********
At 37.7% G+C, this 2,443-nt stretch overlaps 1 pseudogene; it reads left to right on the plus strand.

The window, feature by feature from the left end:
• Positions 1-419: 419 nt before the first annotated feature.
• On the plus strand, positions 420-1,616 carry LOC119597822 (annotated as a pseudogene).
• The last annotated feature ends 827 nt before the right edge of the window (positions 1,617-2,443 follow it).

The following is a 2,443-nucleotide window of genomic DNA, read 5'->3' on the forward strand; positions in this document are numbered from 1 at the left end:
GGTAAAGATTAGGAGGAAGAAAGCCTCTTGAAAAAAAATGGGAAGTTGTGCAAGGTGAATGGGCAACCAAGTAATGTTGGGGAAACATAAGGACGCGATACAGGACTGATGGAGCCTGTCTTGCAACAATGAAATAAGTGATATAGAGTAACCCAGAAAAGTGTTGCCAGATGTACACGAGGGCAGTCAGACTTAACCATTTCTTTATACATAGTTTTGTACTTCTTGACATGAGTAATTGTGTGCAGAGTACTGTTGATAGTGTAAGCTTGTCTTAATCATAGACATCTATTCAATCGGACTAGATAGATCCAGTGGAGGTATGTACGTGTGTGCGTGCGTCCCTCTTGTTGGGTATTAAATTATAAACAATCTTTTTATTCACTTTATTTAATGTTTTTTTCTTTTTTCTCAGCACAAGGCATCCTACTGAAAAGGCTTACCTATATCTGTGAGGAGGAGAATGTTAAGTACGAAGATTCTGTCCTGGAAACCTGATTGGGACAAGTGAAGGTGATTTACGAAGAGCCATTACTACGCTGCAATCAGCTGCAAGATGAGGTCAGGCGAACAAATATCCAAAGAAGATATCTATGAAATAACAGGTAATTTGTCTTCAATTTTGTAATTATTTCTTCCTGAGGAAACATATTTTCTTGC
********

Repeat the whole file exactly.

At 37.7% G+C, this 2,443-nt stretch overlaps 1 pseudogene; it reads left to right on the plus strand.

The window, feature by feature from the left end:
• Positions 1-419: 419 nt before the first annotated feature.
• On the plus strand, positions 420-1,616 carry LOC119597822 (annotated as a pseudogene).
• The last annotated feature ends 827 nt before the right edge of the window (positions 1,617-2,443 follow it).

The following is a 2,443-nucleotide window of genomic DNA, read 5'->3' on the forward strand; positions in this document are numbered from 1 at the left end:
GGTAAAGATTAGGAGGAAGAAAGCCTCTTGAAAAAAAATGGGAAGTTGTGCAAGGTGAATGGGCAACCAAGTAATGTTGGGGAAACATAAGGACGCGATACAGGACTGATGGAGCCTGTCTTGCAACAATGAAATAAGTGATATAGAGTAACCCAGAAAAGTGTTGCCAGATGTACACGAGGGCAGTCAGACTTAACCATTTCTTTATACATAGTTTTGTACTTCTTGACATGAGTAATTGTGTGCAGAGTACTGTTGATAGTGTAAGCTTGTCTTAATCATAGACATCTATTCAATCGGACTAGATAGATCCAGTGGAGGTATGTACGTGTGTGCGTGCGTCCCTCTTGTTGGGTATTAAATTATAAACAATCTTTTTATTCACTTTATTTAATGTTTTTTTCTTTTTTCTCAGCACAAGGCATCCTACTGAAAAGGCTTACCTATATCTGTGAGGAGGAGAATGTTAAGTACGAAGATTCTGTCCTGGAAACCTGATTGGGACAAGTGAAGGTGATTTACGAAGAGCCATTACTACGCTGCAATCAGCTGCAAGATGAGGTCAGGCGAACAAATATCCAAAGAAGATATCTATGAAATAACAGGTAATTTGTCTTCAATTTTGTAATTATTTCTTCCTGAGGAAACATATTTTCTTGC